(known as the calibration phase), (Dev.dota2.com, 2013).
The global aspect of online gaming has to be taken in consideration, whereas many
players speak different languages. Lack of a common language among teammates' should
be strongly avoided to allow players the
strategic coordination crucial to win a match.
This is an issue Valve has been criticised for
ever since they offered a language preference
matchmaking option. The problem is that the

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The typical new player (A) progress describes how she gains experience and gradually moves upwards as
her skill increases over time. Player (B) with prior experience in the genre follows a steeper rise and arrives at
similar MMR sooner but becomes matched with similarly skilled players

14

game has no way of proving a player speaks a particular language, therefore anyone can
select any language to reduce their matchmaking queue time (English queue times are
comparatively shorter than any others). Reasoning of a player who deliberately lies about
their language proficiency is that the opportunity cost of not being able to coordinate with
teammates is smaller than waiting to play for a longer period.
Citing Festinger, Chen et al (2010) conjecture that online community members tend
to compare themselves to others if comparative information is present. On top of that,
social comparison theory proposes that people follow social comparisons in situations that
are ambiguous (Ibid). MMR classification serves to increase match enjoyment for the
majority (which functions fairly well16) and while not a direct evaluation of performance17
it is often the only consistent unambiguous player label available (Blog.dotacoach.org,
2015). The community often reduces players to mere numbers, holding little respect to
players with a lower spectrum MMR. What the continuous design of a fluctuating MMR
misses is the ability to recognise exceptional players straight from the start (unlike in
traditional sports) and place them to brackets where they belong. Such players have to
progressively jump towards higher MMR with each easily won game instead.18

16

As the number of concurrent users grows progressively, depicted in figure 3


"Trench is a function of attitude, not ability." (BobRawrley, 2015)
18
as proven by Juice (2013) in his MMR self-administered experiment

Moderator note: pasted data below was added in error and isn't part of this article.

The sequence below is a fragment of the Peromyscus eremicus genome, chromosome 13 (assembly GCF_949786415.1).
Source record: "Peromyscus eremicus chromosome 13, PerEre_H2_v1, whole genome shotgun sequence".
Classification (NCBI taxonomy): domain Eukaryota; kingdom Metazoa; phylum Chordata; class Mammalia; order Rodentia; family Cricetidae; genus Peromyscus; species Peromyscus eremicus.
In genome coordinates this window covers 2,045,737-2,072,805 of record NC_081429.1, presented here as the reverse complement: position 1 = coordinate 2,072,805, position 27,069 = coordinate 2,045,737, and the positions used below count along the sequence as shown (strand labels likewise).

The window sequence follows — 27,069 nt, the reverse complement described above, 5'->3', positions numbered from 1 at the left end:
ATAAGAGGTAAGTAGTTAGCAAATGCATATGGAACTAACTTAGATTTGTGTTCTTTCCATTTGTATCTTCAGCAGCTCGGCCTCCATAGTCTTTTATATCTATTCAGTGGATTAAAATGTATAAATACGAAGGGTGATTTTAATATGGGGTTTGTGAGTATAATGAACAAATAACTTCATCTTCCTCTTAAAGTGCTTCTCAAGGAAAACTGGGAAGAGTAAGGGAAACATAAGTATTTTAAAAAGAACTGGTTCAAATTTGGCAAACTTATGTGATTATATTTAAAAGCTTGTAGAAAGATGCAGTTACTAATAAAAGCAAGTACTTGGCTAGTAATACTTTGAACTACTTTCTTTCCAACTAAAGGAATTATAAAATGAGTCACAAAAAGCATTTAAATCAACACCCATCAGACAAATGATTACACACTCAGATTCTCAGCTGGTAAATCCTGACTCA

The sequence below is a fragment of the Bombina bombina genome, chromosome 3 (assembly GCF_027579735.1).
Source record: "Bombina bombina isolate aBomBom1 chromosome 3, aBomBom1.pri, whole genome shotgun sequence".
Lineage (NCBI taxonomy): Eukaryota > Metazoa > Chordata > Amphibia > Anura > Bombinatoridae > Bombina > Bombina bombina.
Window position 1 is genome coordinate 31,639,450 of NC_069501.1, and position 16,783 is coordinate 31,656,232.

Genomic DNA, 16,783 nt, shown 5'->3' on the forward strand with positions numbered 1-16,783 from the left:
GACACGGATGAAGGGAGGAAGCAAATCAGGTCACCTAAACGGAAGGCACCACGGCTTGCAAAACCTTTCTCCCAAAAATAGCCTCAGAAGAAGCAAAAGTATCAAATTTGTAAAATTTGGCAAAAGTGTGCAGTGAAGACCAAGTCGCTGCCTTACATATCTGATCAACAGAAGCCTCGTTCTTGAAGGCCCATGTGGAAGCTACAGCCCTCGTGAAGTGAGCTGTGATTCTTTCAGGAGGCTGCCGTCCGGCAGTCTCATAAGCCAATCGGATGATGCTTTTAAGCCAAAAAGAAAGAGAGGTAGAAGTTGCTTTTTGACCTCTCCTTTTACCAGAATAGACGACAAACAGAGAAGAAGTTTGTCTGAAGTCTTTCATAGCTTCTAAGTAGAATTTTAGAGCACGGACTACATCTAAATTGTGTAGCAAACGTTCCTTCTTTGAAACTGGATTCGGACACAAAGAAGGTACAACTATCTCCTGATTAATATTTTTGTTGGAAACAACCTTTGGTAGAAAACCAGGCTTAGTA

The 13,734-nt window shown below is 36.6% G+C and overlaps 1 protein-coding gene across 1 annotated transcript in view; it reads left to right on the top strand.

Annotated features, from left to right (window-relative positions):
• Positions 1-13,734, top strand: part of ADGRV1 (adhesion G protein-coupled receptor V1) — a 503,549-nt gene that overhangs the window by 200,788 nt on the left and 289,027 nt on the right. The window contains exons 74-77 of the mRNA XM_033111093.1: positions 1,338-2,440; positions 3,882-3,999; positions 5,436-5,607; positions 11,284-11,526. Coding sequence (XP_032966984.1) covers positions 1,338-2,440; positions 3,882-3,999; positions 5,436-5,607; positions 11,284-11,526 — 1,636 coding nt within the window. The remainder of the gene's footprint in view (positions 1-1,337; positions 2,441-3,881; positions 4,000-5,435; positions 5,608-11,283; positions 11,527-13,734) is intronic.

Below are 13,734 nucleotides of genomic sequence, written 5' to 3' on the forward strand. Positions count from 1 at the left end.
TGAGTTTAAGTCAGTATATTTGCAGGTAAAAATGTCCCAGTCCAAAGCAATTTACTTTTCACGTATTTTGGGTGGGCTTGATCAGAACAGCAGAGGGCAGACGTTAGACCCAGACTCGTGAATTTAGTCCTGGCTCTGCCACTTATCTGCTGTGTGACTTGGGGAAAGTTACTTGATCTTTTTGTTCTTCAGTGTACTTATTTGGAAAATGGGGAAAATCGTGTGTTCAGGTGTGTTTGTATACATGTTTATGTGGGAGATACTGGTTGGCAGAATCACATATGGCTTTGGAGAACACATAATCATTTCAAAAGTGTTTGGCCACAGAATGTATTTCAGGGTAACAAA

17

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Figure 3: Maximum player online on a log scale, source: Reddit

3.1.2 Matchmaking inefficiencies

Matching inefficiencies exist on both tails of the MMR distribution, due to the
game's learning curve and highly competitive aspect. The relation between MMR and skill
competence is visualised in figure 4 (note that the skill curve is only representative and
actually unknown). Sub 2000 MMR players often refer to their skill bracket as 'Elo Hell' or
'The Trench', claiming that as the major factor of improving their MMR is winning, having
already accomplished a higher skill level will not consequently make them meet higherskilled opponents, as they will get stuck in the undervalued MMR bracket. As Dota is a
team game, it is very rare for an individual to singlehandedly beat the opposing five players
therefore a player who
perceives herself to be
better has to cooperate
with four teammates
who at that skill level
percentile might not
Figure 4: An illustration of the relation between MMR and competence

16

even have a general grasp of all the game mechanics. On the other tail of the spectrum,
above 6000 MMR players suffer from the lack of similarly skilled players to play noncompetitive games with. Players in this bracket often focus on achieving higher order
competitive ambitions (like professional gaming or private leagues19), resulting in highlyskilled players often finding themselves stuck in the matchmaking queue, waiting for
another nine similarly skilled players. As one game of Dota on average requires a 20 to 60
minute commitment, the player-side assumption is that the payoff of waiting in a queue for
a good match reduces the longer they wait. Server-side optimisation follows the assumption
that the expected utility of looking for a game increases with time spent in the queue (as
more
would

tantamount
be

found).

players
This

problem is represented in
figure 5. Long queues for
high-skilled
gradually

players
minimise

their

utility of looking for a game.


On the other hand, the
Figure 5: The matchmaking queue payoff

algorithm oftentimes decides


to overrule long queue times by matching two 6000+ MMR players against each other with
each having four 4000 MMR teammates, resulting in dissatisfaction of too high a skill gap
(similar to the lower distribution tail).
Altogether, MMR lacks any meaning for competitive gameplay as the high
achievement professional players (who are missing in the casual queues) get more
19

pro.faceit.com

17

enjoyment from winning games to secure them a tournament trophy than having a
tantamount opponent in every game. Competitive gameplay is also considered a higherorder bracket transcendent above the MMR ceiling, which nullifies MMR's meaning for
professional gaming. Winning a tournament is a team effort and constitutes additional